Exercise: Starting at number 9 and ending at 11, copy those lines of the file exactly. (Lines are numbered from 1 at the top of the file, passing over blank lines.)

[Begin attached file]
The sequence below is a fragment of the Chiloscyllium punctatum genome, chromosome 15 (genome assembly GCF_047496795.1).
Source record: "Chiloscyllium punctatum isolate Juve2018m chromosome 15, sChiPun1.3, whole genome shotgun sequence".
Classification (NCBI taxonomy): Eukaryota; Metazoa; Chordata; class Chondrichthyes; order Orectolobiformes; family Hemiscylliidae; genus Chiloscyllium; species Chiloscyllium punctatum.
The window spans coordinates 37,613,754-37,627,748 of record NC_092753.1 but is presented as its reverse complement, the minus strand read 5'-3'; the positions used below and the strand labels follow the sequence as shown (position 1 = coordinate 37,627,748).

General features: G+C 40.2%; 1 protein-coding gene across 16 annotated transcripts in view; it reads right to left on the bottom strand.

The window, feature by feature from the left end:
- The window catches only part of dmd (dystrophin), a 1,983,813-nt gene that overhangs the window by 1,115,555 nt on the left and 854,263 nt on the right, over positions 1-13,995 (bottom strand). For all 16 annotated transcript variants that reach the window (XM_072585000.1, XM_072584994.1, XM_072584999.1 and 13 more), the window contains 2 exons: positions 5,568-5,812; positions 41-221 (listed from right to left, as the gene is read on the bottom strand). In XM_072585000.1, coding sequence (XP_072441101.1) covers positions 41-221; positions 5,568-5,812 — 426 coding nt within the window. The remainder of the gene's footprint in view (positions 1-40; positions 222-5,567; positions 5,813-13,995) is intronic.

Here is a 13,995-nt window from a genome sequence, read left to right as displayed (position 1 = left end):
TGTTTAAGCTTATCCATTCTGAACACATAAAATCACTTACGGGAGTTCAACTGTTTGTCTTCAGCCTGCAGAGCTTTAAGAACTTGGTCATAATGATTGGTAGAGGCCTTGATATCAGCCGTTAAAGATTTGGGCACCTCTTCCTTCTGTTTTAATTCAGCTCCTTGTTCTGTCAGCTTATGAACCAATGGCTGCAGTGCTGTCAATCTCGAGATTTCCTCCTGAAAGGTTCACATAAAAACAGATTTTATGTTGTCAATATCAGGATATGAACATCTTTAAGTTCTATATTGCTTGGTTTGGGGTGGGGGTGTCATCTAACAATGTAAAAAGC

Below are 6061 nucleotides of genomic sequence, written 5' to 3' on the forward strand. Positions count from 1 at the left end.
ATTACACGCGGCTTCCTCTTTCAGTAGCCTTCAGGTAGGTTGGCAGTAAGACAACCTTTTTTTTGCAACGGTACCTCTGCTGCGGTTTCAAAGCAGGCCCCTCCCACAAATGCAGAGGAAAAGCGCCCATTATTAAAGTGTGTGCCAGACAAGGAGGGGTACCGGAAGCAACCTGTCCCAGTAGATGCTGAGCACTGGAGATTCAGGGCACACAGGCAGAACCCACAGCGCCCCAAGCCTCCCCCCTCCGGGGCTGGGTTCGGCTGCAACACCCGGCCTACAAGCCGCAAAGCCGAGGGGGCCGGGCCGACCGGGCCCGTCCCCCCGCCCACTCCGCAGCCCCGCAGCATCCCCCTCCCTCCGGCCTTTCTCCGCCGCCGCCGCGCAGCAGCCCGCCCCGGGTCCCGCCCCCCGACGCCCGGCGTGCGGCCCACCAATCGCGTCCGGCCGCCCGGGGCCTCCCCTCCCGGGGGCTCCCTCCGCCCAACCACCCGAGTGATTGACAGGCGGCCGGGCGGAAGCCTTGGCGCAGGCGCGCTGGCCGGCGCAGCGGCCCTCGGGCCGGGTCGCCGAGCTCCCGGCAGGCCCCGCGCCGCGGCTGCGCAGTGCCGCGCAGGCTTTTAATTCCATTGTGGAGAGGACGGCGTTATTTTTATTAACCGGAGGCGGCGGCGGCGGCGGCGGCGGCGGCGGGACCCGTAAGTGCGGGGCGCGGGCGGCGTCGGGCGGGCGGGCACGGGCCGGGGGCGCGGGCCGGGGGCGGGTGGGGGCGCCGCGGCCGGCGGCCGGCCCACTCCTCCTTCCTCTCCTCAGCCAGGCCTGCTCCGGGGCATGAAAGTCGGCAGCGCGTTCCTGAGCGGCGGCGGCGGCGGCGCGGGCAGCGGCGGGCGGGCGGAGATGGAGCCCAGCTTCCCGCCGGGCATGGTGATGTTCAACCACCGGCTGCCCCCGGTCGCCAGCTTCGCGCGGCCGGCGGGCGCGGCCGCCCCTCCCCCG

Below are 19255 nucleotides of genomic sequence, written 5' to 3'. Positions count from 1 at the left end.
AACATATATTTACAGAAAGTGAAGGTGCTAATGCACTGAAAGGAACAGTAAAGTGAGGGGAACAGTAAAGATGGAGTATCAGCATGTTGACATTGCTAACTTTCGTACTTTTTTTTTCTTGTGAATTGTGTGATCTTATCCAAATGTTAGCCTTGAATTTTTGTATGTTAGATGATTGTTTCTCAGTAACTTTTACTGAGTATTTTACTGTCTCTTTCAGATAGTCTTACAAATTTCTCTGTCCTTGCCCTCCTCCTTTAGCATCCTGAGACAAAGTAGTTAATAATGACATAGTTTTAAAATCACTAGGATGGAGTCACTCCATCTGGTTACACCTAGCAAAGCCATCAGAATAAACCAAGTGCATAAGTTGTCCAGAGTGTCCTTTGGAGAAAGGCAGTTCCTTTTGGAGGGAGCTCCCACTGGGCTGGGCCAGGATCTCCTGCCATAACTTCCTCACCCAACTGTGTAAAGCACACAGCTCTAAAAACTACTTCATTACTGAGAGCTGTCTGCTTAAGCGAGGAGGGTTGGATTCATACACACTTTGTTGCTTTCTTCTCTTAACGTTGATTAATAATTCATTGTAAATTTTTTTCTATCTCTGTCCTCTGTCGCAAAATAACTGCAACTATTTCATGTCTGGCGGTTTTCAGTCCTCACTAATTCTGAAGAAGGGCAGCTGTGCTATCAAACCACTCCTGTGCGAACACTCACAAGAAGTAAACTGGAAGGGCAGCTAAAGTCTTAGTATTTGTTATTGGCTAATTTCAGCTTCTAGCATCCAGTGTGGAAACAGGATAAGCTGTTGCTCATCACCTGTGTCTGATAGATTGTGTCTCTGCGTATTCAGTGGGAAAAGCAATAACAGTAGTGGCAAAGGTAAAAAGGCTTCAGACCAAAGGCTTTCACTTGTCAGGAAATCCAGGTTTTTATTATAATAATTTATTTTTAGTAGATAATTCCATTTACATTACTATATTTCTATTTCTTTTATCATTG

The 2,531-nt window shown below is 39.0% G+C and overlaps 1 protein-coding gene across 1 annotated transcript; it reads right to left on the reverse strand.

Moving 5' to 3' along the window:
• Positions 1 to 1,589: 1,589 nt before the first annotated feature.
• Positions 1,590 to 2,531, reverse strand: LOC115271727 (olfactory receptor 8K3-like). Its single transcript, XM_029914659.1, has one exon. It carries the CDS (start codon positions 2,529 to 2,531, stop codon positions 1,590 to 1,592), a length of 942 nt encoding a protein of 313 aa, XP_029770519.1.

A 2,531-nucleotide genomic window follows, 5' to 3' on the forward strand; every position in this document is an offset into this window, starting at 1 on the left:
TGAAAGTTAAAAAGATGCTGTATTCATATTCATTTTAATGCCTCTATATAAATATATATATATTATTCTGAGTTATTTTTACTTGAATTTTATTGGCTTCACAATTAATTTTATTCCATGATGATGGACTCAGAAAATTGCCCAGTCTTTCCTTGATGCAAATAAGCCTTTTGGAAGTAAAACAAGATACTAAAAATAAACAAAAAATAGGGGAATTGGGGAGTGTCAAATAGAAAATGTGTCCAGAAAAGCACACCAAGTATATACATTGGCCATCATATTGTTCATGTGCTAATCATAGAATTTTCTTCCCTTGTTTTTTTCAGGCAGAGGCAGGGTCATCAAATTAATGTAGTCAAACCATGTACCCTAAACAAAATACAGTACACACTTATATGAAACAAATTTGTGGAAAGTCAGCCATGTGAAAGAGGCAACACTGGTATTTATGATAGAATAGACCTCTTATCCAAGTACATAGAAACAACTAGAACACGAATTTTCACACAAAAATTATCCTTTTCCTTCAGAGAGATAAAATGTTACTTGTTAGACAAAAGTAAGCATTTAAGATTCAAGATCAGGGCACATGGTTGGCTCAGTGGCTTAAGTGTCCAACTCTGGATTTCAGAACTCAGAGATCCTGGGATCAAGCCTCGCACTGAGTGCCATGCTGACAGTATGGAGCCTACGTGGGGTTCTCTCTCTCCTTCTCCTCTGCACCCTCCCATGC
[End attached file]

TGTTTAAGCTTATCCATTCTGAACACATAAAATCACTTACGGGAGTTCAACTGTTTGTCTTCAGCCTGCAGAGCTTTAAGAACTTGGTCATAATGATTGGTAGAGGCCTTGATATCAGCCGTTAAAGATTTGGGCACCTCTTCCTTCTGTTTTAATTCAGCTCCTTGTTCTGTCAGCTTATGAACCAATGGCTGCAGTGCTGTCAATCTCGAGATTTCCTCCTGAAAGGTTCACATAAAAACAGATTTTATGTTGTCAATATCAGGATATGAACATCTTTAAGTTCTATATTGCTTGGTTTGGGGTGGGGGTGTCATCTAACAATGTAAAAAGC

Below are 6061 nucleotides of genomic sequence, written 5' to 3' on the forward strand. Positions count from 1 at the left end.
ATTACACGCGGCTTCCTCTTTCAGTAGCCTTCAGGTAGGTTGGCAGTAAGACAACCTTTTTTTTGCAACGGTACCTCTGCTGCGGTTTCAAAGCAGGCCCCTCCCACAAATGCAGAGGAAAAGCGCCCATTATTAAAGTGTGTGCCAGACAAGGAGGGGTACCGGAAGCAACCTGTCCCAGTAGATGCTGAGCACTGGAGATTCAGGGCACACAGGCAGAACCCACAGCGCCCCAAGCCTCCCCCCTCCGGGGCTGGGTTCGGCTGCAACACCCGGCCTACAAGCCGCAAAGCCGAGGGGGCCGGGCCGACCGGGCCCGTCCCCCCGCCCACTCCGCAGCCCCGCAGCATCCCCCTCCCTCCGGCCTTTCTCCGCCGCCGCCGCGCAGCAGCCCGCCCCGGGTCCCGCCCCCCGACGCCCGGCGTGCGGCCCACCAATCGCGTCCGGCCGCCCGGGGCCTCCCCTCCCGGGGGCTCCCTCCGCCCAACCACCCGAGTGATTGACAGGCGGCCGGGCGGAAGCCTTGGCGCAGGCGCGCTGGCCGGCGCAGCGGCCCTCGGGCCGGGTCGCCGAGCTCCCGGCAGGCCCCGCGCCGCGGCTGCGCAGTGCCGCGCAGGCTTTTAATTCCATTGTGGAGAGGACGGCGTTATTTTTATTAACCGGAGGCGGCGGCGGCGGCGGCGGCGGCGGCGGGACCCGTAAGTGCGGGGCGCGGGCGGCGTCGGGCGGGCGGGCACGGGCCGGGGGCGCGGGCCGGGGGCGGGTGGGGGCGCCGCGGCCGGCGGCCGGCCCACTCCTCCTTCCTCTCCTCAGCCAGGCCTGCTCCGGGGCATGAAAGTCGGCAGCGCGTTCCTGAGCGGCGGCGGCGGCGGCGCGGGCAGCGGCGGGCGGGCGGAGATGGAGCCCAGCTTCCCGCCGGGCATGGTGATGTTCAACCACCGGCTGCCCCCGGTCGCCAGCTTCGCGCGGCCGGCGGGCGCGGCCGCCCCTCCCCCG